How has the COVID-19 pandemic impacted the delivery of urologic care in the United States?

Urologic outpatient visits and procedures decrease by approximately 50% in the United States during the initial lockdown phase of the COVID-19 pandemic from March to April 2020, according to a real-world data analysis published online in the Journal of Urology.1

The researchers reported that the significant and swift decline in outpatient visits and overall procedures during this time period occurred across all ages, races, urology practice types, and geographic location, regardless of the specific timing of a state’s stay-at-home orders. However, the researchers also noted that the magnitude of the decrease and the extent of the recovery since this period has varied.

“We found that the elderly, female, and patients with Medicaid insurance had the highest decreases in outpatient visits, and among the lowest magnitude recovery compared to pre-pandemic levels. There also appears to be an aspect of regional impact as well, as practices in rural areas, in lower income areas, and especially the Northeast and Midwest have not fully recovered and are anywhere from 20% to 45% below pre-pandemic levels,” study author Daniel J. Lee, MD, Division of Urology, Department of Surgery, University of Pennsylvania Health System, and his coauthors wrote.

Regarding specific urologic visit types, as would be expected, the rates of non-urgent procedures and surgeries decreased more than the rates for those considered urgent. There was a 49%-59% decline in non-urgent procedures compared with a 38%-52% decline in procedures for potentially urgent diagnoses. The declines in surgeries for non-urgent versus potentially urgent conditions were 43%-79% versus 43%-53%, respectively.

The decrease in outpatient visits for African-American patients during the initial lockdown was similar to the decrease for Caucasians and Asians; however, the subsequent recovery to the baseline visit rate was slower for African-American patients. Regarding insurance, the most significant decline in outpatient visits came among Medicare patients at 55%. The lowest percentage of recovery back to baseline outpatient visit rates occurred among Medicaid (73%) and government insurance recipients (69%), respectively.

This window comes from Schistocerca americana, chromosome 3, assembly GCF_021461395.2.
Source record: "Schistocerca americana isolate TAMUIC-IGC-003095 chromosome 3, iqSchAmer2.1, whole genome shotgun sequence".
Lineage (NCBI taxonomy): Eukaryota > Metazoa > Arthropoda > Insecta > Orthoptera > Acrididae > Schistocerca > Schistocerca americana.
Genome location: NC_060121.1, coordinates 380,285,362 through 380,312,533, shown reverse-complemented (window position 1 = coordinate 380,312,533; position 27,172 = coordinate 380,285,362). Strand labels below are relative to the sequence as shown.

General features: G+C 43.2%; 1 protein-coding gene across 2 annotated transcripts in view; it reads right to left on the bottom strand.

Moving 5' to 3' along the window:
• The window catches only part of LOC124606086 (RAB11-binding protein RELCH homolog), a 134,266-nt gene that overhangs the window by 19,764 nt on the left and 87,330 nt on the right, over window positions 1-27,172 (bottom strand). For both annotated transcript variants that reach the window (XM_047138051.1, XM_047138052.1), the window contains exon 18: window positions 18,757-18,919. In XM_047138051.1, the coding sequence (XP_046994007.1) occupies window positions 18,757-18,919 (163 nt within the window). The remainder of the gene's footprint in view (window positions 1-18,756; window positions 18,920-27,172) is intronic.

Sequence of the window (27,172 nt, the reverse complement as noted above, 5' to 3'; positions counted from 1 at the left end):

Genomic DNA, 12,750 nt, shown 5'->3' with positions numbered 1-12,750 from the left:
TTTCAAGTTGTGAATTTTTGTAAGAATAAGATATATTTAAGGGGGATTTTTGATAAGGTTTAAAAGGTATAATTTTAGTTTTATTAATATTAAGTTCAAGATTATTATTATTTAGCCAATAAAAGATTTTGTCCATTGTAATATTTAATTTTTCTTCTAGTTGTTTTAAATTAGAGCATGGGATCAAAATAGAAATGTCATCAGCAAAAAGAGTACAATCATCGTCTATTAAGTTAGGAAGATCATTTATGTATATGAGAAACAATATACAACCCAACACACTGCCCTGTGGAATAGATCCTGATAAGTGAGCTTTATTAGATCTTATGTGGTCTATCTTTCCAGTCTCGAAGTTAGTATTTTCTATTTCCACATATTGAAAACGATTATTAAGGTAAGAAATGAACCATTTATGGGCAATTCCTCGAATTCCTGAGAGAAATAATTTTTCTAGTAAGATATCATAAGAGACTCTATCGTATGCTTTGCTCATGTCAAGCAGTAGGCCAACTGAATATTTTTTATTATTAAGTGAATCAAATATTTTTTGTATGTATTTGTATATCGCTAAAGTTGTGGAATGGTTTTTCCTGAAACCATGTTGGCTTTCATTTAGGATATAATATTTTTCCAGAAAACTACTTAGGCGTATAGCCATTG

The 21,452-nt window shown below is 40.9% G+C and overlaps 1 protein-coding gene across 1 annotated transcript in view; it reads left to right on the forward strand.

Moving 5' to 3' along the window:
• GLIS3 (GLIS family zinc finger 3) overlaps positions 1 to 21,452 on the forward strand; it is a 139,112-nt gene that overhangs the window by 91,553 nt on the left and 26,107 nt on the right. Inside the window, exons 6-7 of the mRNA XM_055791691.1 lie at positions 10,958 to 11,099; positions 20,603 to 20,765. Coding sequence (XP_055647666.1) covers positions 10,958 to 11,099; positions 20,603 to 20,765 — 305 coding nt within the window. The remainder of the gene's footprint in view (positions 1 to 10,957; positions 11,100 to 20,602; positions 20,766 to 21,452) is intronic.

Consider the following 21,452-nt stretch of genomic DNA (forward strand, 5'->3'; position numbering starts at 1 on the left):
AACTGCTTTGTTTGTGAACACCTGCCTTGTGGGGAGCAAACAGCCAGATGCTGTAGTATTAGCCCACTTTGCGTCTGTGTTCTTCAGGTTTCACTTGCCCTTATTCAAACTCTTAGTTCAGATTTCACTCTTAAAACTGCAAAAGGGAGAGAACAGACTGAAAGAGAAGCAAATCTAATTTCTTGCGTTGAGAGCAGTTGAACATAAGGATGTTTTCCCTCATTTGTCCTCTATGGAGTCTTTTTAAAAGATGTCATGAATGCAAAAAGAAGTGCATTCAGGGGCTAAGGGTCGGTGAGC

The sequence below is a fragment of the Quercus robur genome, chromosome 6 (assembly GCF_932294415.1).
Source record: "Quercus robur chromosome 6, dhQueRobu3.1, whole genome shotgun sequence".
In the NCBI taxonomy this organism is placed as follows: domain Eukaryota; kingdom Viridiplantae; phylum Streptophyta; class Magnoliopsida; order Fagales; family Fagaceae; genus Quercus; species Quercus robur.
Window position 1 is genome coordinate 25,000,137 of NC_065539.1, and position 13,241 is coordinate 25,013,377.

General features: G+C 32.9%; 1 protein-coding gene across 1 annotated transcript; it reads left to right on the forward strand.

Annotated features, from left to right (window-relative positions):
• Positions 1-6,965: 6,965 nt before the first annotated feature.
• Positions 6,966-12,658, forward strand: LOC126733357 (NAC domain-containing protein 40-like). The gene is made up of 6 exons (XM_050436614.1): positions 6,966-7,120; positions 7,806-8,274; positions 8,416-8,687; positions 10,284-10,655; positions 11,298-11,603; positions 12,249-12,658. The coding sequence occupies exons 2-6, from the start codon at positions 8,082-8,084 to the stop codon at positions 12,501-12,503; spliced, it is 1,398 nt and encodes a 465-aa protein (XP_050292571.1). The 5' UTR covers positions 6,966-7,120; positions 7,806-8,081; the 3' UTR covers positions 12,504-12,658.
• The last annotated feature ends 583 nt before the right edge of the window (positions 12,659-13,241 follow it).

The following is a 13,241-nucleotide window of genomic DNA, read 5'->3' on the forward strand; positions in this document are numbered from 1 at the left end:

“This study provides real-world evidence on the decline in urologic care across demographic groups and practice settings, and demonstrates a differential impact on the utilization of urologic health services by demographics and procedure type,” the authors wrote.

For their study, the investigators evaluated real-world data captured in the American Urological Association Quality Registry, which compiles information from electronic health record systems. Overall, data were assessed for 3,297,721 unique patients; 2,194,456 procedures; and 12,488,831 outpatient visits. Patient data came from 157 outpatient urologic practices and 3165 providers extending across 48 states. The primary outcomes measure for the study was the number of outpatient visits and procedures (outpatient or inpatient) performed weekly per practice.

The timeframe analyzed was January 1, 2019, to February 28, 2021. During this time period, there were 13,108,874 total visits (outpatient + inpatient). About half of patients were aged 18 to 65 and half were aged >65. Seventy-two percent of patients were male and 28% were female. Regarding race, 54% of patients were white, 2% were Asian, 7% were Black or African American, and race was unknown for 37%.

Urology practice characteristics showed that about 30% of practices had 1 to 5 providers, about 29% of practices had 6 to 14 providers, and about 41% of practices had ≥15 providers. About half (45%) of practices were located in the southern United States, 26% were in the West, 13% were in the Northeast, and 16% were in the Midwest. The median income in the practice zip code was <$50,000 for 40% of practices, $50,000 to $100,000 for 52% of practices, >$100,000 for 6% of practices, and unknown for 2% of practices. Eleven percent of practices had more than 25% of the population below the federal poverty level.

“Outpatient visits and surgical procedures declined and recovered, and the magnitude of both varied by many factors, such as race, insurance type, location, urgency of diagnosis and procedure. The impact of delayed treatment and the differences in decline and recovery should inform approaches for the ongoing treatment of patients both during and post pandemic,” the authors wrote in a “plain language summary” of their findings included with their article.

Reference

1. Please cite this article as: Lee DJ, Shelton JB, Brendel P, et al. Impact of the COVID-19 Pandemic on Urologic Care Delivery in the United States, The Journal of Urology® (2021). Authors accepted manuscript. doi: 10.1097/JU.0000000000002145.